Snakes, insects, plants, allergens, stingers, jellyfish and other local flora and fauna may be a common pet issue depending on where you are travelling to.  Do your homework and call a local vet to ask what is relevant to the area you are visiting.  Ensure you keep a local vet’s details to hand in case you need it while on holiday.

Take a photo of your vet’s vaccination record in case you need this while you are away.  

You may need to pack some pet-friendly sunscreen depending on your pet.  Call us on 9499 4010 if you need advice on what product to use.

What to Pack

  • Water
  • Normal food – try not to change their diet while away.  Kibble is convenient as it will not require refrigeration.  
  • Poo bags and any relevant equipment.
  • Medications – sufficient for your whole trip.
  • Favourite toys.
  • Favourite bed / blanket.  Keeping their smells the same at bedtime will help them settle.
  • First aid kit for dogs. 
  • Grooming equipment.
  • Towel for drying off if necessary.

Travelling by Car

Never leave your pet in an unattended car.  Animals dehydrate quicker than humans and temperatures inside a vehicle can rise quickly causing death by heat stress even in milder conditions.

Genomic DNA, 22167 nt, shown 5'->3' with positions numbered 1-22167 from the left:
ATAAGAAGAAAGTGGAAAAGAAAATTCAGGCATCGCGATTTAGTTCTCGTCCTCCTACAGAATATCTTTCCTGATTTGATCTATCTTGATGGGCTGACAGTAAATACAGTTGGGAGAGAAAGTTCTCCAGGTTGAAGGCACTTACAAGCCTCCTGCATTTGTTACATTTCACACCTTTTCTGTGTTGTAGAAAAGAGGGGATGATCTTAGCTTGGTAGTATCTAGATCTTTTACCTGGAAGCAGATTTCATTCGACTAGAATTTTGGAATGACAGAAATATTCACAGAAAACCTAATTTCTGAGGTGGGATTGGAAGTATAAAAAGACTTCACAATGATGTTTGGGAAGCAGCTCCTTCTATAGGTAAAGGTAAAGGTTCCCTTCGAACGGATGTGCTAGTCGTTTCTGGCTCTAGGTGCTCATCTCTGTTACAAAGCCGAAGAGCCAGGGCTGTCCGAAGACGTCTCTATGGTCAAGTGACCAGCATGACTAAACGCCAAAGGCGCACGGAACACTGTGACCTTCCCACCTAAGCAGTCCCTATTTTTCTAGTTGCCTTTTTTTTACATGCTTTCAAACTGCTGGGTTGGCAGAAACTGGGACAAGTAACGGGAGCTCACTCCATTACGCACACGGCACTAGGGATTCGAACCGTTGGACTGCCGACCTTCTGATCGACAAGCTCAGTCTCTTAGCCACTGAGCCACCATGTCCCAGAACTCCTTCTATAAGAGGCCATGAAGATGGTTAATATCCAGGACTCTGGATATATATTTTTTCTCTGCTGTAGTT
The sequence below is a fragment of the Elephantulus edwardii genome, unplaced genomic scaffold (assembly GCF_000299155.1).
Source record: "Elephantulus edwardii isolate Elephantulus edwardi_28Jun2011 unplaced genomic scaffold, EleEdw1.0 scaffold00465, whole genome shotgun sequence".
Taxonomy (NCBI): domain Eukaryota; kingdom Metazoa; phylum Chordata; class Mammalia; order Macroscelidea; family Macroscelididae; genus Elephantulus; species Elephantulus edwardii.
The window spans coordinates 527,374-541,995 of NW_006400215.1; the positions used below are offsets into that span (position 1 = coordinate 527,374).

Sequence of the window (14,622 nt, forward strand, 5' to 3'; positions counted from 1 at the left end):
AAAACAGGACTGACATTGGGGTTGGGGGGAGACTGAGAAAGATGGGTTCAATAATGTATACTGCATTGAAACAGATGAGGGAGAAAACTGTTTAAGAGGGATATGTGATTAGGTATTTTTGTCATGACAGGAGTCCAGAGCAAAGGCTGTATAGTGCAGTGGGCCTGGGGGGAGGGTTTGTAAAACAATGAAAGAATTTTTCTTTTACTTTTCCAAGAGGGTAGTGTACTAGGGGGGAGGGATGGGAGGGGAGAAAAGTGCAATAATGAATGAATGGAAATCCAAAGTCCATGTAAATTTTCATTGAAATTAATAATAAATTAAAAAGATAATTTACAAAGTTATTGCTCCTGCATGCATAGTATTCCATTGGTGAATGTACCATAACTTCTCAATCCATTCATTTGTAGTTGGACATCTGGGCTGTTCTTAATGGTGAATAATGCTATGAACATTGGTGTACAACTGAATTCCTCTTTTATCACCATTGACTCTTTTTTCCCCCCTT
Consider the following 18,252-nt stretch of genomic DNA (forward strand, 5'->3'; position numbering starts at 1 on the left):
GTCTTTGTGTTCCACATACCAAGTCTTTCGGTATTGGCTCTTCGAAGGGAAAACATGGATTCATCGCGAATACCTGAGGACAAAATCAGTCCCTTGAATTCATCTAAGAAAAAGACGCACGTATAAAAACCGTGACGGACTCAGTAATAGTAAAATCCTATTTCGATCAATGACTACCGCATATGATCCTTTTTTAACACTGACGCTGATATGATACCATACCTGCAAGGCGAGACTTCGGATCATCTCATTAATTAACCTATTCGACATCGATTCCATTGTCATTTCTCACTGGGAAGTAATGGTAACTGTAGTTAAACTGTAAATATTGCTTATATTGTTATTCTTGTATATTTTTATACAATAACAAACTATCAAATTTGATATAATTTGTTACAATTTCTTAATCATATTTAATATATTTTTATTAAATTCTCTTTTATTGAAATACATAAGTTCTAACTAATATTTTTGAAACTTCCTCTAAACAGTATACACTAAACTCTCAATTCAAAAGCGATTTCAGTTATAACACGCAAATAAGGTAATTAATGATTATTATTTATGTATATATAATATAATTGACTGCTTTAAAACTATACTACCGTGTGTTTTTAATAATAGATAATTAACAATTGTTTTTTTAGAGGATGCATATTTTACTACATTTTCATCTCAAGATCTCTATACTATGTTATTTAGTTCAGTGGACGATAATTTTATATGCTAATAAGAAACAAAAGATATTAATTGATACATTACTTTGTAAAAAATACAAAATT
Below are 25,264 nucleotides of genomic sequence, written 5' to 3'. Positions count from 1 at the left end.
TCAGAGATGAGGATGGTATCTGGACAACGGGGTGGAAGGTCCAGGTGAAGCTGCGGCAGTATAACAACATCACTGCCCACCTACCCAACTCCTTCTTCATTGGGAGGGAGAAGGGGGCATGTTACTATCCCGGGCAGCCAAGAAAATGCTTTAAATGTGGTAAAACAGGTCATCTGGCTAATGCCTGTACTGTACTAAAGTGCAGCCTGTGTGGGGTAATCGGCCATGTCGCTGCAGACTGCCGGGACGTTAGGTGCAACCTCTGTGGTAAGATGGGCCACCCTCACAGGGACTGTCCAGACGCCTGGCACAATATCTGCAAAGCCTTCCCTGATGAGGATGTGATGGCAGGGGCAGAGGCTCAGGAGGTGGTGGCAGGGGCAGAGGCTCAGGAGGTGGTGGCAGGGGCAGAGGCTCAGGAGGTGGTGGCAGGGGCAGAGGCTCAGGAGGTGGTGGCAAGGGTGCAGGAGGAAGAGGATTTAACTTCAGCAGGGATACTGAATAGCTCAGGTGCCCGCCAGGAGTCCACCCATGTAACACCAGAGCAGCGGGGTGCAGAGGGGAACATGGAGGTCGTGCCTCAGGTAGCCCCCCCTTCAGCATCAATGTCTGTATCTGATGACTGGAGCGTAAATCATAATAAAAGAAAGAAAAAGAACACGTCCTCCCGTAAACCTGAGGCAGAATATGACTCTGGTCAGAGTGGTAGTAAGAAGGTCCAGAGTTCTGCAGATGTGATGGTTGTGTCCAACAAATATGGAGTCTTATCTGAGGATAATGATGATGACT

Make sure your pet is used to travelling in a car before your holiday.  They can get motion/anxiety sick if they are not used to the sensation. If they do get sick during practice sessions, please ask us for recommendations. 

Give your pet lots of breaks to walk, stretch, toilet and have a good drink.  Keep your dogs on a lead when you stop at all times so they do not run into any traffic while you are having a break.

Keep your animal off the sunny side of the car.  If necessary, pull over and change sides of where they are strapped in.  Ensure they have adequate ventilation in the place they are strapped.  

Crate your cats for travelling and ensure the crate is secured.

Crate or tether your dogs appropriately.  Rules per state may vary so ensure you have the relevant information you need for your area of travel.  Dogs travelling on the back of a ute should have sufficient tether so they can lie down, stand up, stretch and move about but not so long that they can put their paws up on the sides or reach the top of the cab.

Travelling by Plane

Airlines will often require your pet to have vet clearance for travelling by plane.  Ensure you get your paperwork done in sufficient time before you travel.  Most pets will travel in a crate placed in the cargo section of the plane.  Ensure your crate is sufficiently large enough for your animal to stand, stretch and lie down comfortably.  Sedation is not usually recommended for these journeys and check with the Pymble Vet if you need advice 9499 4010.  

Travelling by Boat

Dogs are often welcomed on boats but often with a muzzle or crate.  However, regulations vary greatly so check with your operator first to see if they would be welcome and what their specific company’s requirements are. 

Source

  • Vetschoice
  • RSPCA
  • VetWest